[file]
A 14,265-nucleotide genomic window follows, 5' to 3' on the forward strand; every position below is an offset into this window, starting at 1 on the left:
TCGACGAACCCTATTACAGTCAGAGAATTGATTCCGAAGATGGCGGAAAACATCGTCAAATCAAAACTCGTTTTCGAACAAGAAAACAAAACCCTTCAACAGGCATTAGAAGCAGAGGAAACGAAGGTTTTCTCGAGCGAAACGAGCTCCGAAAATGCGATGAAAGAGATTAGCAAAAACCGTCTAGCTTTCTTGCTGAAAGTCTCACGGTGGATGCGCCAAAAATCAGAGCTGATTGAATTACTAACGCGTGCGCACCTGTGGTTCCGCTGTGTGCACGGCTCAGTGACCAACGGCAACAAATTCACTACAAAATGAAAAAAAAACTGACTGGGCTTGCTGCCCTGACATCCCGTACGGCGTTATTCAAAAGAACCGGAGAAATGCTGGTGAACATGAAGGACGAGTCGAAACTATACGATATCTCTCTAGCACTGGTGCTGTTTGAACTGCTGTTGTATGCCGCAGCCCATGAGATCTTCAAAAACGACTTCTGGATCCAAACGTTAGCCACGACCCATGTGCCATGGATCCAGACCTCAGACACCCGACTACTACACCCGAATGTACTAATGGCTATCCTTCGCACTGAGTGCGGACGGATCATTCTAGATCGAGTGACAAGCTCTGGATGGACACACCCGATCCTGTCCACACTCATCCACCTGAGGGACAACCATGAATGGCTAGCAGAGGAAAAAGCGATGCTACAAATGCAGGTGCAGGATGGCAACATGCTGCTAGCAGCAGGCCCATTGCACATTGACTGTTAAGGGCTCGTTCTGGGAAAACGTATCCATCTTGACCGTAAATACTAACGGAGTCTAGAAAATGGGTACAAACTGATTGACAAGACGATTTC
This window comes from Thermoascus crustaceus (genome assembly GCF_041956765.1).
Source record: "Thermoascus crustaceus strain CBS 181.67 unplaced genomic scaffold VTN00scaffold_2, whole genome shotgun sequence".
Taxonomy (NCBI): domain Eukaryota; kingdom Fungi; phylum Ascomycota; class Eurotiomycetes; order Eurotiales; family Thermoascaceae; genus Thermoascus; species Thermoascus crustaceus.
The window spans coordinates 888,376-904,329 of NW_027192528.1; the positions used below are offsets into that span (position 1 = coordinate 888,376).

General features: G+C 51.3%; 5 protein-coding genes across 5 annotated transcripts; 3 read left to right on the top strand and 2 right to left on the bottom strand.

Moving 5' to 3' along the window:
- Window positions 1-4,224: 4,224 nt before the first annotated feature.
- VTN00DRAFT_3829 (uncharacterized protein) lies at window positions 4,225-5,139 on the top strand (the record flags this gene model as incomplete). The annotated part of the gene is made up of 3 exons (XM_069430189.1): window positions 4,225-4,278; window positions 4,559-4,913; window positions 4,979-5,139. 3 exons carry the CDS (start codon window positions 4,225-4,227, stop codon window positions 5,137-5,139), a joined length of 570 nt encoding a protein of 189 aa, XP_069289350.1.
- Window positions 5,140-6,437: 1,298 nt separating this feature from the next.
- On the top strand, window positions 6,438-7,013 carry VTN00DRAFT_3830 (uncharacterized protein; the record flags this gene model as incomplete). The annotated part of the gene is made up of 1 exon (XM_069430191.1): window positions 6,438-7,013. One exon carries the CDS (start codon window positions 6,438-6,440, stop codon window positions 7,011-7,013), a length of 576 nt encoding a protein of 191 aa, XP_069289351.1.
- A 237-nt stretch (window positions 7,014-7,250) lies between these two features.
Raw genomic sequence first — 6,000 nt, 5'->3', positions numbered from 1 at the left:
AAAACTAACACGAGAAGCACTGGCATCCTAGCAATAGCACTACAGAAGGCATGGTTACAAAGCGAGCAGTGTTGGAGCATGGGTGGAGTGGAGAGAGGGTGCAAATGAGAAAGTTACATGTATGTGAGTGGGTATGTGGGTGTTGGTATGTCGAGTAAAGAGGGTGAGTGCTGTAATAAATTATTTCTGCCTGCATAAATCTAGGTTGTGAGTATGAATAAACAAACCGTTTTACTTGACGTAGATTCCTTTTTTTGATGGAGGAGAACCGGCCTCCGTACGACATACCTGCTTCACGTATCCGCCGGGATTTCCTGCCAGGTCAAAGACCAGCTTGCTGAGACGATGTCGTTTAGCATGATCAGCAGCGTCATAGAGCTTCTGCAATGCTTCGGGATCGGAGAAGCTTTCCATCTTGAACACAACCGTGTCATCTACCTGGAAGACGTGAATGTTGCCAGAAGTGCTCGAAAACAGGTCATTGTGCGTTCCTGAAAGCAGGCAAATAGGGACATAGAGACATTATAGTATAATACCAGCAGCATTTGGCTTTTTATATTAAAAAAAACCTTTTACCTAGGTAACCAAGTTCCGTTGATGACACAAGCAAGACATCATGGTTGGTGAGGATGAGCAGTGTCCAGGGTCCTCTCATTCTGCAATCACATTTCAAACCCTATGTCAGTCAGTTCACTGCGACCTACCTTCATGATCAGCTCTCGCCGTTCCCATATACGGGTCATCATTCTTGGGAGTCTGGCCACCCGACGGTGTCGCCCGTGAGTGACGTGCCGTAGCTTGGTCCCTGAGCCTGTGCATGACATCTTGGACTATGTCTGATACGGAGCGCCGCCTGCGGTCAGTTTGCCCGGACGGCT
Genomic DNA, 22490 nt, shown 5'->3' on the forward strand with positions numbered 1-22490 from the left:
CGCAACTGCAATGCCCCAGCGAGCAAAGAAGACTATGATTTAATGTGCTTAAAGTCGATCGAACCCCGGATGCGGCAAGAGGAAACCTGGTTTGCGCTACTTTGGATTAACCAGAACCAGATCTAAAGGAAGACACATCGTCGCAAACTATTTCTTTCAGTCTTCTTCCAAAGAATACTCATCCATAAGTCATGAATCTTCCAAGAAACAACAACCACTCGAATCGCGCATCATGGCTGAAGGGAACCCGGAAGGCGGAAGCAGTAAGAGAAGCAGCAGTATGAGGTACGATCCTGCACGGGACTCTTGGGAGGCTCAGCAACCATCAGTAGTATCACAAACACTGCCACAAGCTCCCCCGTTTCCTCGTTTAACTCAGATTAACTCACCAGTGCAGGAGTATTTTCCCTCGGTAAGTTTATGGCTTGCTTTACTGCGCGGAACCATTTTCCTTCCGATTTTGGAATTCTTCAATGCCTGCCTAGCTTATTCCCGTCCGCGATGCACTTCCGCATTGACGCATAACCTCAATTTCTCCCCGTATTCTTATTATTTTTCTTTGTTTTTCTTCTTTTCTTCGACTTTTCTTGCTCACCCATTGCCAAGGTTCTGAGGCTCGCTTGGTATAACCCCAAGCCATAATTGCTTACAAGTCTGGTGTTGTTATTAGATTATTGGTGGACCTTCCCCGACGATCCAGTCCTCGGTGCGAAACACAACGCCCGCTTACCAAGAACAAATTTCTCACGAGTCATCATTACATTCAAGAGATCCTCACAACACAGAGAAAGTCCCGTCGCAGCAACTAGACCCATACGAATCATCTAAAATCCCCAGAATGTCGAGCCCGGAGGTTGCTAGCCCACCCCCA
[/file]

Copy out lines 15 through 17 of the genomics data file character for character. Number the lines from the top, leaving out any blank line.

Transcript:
AAAACTAACACGAGAAGCACTGGCATCCTAGCAATAGCACTACAGAAGGCATGGTTACAAAGCGAGCAGTGTTGGAGCATGGGTGGAGTGGAGAGAGGGTGCAAATGAGAAAGTTACATGTATGTGAGTGGGTATGTGGGTGTTGGTATGTCGAGTAAAGAGGGTGAGTGCTGTAATAAATTATTTCTGCCTGCATAAATCTAGGTTGTGAGTATGAATAAACAAACCGTTTTACTTGACGTAGATTCCTTTTTTTGATGGAGGAGAACCGGCCTCCGTACGACATACCTGCTTCACGTATCCGCCGGGATTTCCTGCCAGGTCAAAGACCAGCTTGCTGAGACGATGTCGTTTAGCATGATCAGCAGCGTCATAGAGCTTCTGCAATGCTTCGGGATCGGAGAAGCTTTCCATCTTGAACACAACCGTGTCATCTACCTGGAAGACGTGAATGTTGCCAGAAGTGCTCGAAAACAGGTCATTGTGCGTTCCTGAAAGCAGGCAAATAGGGACATAGAGACATTATAGTATAATACCAGCAGCATTTGGCTTTTTATATTAAAAAAAACCTTTTACCTAGGTAACCAAGTTCCGTTGATGACACAAGCAAGACATCATGGTTGGTGAGGATGAGCAGTGTCCAGGGTCCTCTCATTCTGCAATCACATTTCAAACCCTATGTCAGTCAGTTCACTGCGACCTACCTTCATGATCAGCTCTCGCCGTTCCCATATACGGGTCATCATTCTTGGGAGTCTGGCCACCCGACGGTGTCGCCCGTGAGTGACGTGCCGTAGCTTGGTCCCTGAGCCTGTGCATGACATCTTGGACTATGTCTGATACGGAGCGCCGCCTGCGGTCAGTTTGCCCGGACGGCT
Genomic DNA, 22490 nt, shown 5'->3' on the forward strand with positions numbered 1-22490 from the left:
CGCAACTGCAATGCCCCAGCGAGCAAAGAAGACTATGATTTAATGTGCTTAAAGTCGATCGAACCCCGGATGCGGCAAGAGGAAACCTGGTTTGCGCTACTTTGGATTAACCAGAACCAGATCTAAAGGAAGACACATCGTCGCAAACTATTTCTTTCAGTCTTCTTCCAAAGAATACTCATCCATAAGTCATGAATCTTCCAAGAAACAACAACCACTCGAATCGCGCATCATGGCTGAAGGGAACCCGGAAGGCGGAAGCAGTAAGAGAAGCAGCAGTATGAGGTACGATCCTGCACGGGACTCTTGGGAGGCTCAGCAACCATCAGTAGTATCACAAACACTGCCACAAGCTCCCCCGTTTCCTCGTTTAACTCAGATTAACTCACCAGTGCAGGAGTATTTTCCCTCGGTAAGTTTATGGCTTGCTTTACTGCGCGGAACCATTTTCCTTCCGATTTTGGAATTCTTCAATGCCTGCCTAGCTTATTCCCGTCCGCGATGCACTTCCGCATTGACGCATAACCTCAATTTCTCCCCGTATTCTTATTATTTTTCTTTGTTTTTCTTCTTTTCTTCGACTTTTCTTGCTCACCCATTGCCAAGGTTCTGAGGCTCGCTTGGTATAACCCCAAGCCATAATTGCTTACAAGTCTGGTGTTGTTATTAGATTATTGGTGGACCTTCCCCGACGATCCAGTCCTCGGTGCGAAACACAACGCCCGCTTACCAAGAACAAATTTCTCACGAGTCATCATTACATTCAAGAGATCCTCACAACACAGAGAAAGTCCCGTCGCAGCAACTAGACCCATACGAATCATCTAAAATCCCCAGAATGTCGAGCCCGGAGGTTGCTAGCCCACCCCCA